Sometimes used in classical names like Danaë and Zoë to indicate that the e is a separate syllable, because normally ae and oe are diphthongs in Latin (and in Greek rendered via Latin).

It was formerly used in English with the same function, as in aërial, which is from Greek aêr, the a and the e being different syllables. As this is now pronounced in English like the single syllable air-, the sign of separation is no longer used. This sign (and this process) is called diaeresis.

It is used in French names to the same effect, as in Noël 'Christmas', Citroën (as opposed to citron 'lemon'). The accent is called tréma in French. Rudra pointed out to me a single instance of its use in a common word (i.e. not a proper name) in modern French for this function: canoë is pronounced canoé. Although it is written in the name of the composer Saint-Saëns, I have never heard it pronounced as diaeresis there. It is also used in Dutch in the same way in a few words, such as België (Belgium). Any use in this way in other languages is probably as sporadic borrowing from French. Until an 1878 spelling reform it was also used in poëme, poësie, now poème, poésie.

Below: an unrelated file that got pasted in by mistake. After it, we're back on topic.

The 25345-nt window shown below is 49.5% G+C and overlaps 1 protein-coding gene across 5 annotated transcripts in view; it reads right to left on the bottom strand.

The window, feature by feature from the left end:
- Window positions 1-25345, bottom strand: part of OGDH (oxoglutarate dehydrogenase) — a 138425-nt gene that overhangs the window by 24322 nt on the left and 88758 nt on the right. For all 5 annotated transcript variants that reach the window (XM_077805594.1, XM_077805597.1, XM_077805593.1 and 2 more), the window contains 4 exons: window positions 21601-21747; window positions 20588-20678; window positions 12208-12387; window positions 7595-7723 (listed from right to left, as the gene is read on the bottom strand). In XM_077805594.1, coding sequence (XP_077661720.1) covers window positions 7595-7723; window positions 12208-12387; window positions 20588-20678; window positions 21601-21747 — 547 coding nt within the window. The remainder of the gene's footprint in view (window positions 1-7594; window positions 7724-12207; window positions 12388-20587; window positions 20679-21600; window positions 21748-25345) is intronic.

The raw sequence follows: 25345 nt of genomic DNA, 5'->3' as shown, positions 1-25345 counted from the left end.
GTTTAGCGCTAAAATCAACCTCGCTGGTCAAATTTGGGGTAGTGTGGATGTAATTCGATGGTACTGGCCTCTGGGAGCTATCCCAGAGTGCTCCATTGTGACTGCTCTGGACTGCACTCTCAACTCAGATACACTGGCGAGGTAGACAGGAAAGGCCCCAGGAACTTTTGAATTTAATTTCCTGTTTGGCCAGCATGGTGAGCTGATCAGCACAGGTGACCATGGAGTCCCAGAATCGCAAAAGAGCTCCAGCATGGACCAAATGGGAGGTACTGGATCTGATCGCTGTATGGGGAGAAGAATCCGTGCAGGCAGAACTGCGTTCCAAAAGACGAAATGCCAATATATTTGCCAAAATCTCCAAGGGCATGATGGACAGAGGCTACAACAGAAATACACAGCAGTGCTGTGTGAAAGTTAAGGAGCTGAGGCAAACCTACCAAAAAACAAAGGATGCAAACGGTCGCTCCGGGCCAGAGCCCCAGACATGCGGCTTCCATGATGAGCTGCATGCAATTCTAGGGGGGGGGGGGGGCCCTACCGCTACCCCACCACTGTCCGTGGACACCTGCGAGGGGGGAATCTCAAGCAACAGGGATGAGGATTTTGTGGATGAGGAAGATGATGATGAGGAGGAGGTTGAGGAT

Another use in French is to indicate a U is separately pronounced, so aigu 'acute' would regularly have feminine aigue; but as that looks like it's pronounced ending in [g], the tréma is used on the E, aiguë. There is a 1990 proposed spelling reform that would make it the more logical aigüe, but this has not been widely adopted.

It could be used in Middle English, but more usually the separate e is written è. However, Tolkien used it in this way, to indicate separate syllables (Fëanor, whereas ea was a diphthong in Old English), and a final pronounced e as in Ainulindalë. It also occurred more widely in Old French, as in emperëor.

It is rarer to find it used as a vowel of changed sound, but it so occurs in Albanian, where it represents a neutral vowel.

It also occurs in Russian, where it represents the sound yo. So the common names Pyotr and Fyodor (Feodor) are written Pëtr and Fëdor (in Cyrillic, Пётр and Фёдор). After ch or sh it represents not yo but o, as in Gorbachëv, which whether you spell it in Roman letters as Gorbachev or Gorbachov, is pronounced Gor-ba-CHOF. (Actually it's Gar-ba-CHOF, but that takes us away.) So also Khrushchëv = Khrush-CHOF. An important thing about this letter is that it is always stressed.

Historically E and O are related (in fact such an alternation goes back very deep in Indo-European). Inflected forms can change the Ë back to an ordinary E, as in the patronymic Petrovich and the female Gorbacheva.

The HTML code for ë is ë and for Ë you use Ë
Thanks to Albert Herring for reminding me about Dutch, and to Rudra for a reminder of aiguë.

Detailed history of French orthography including accentuation: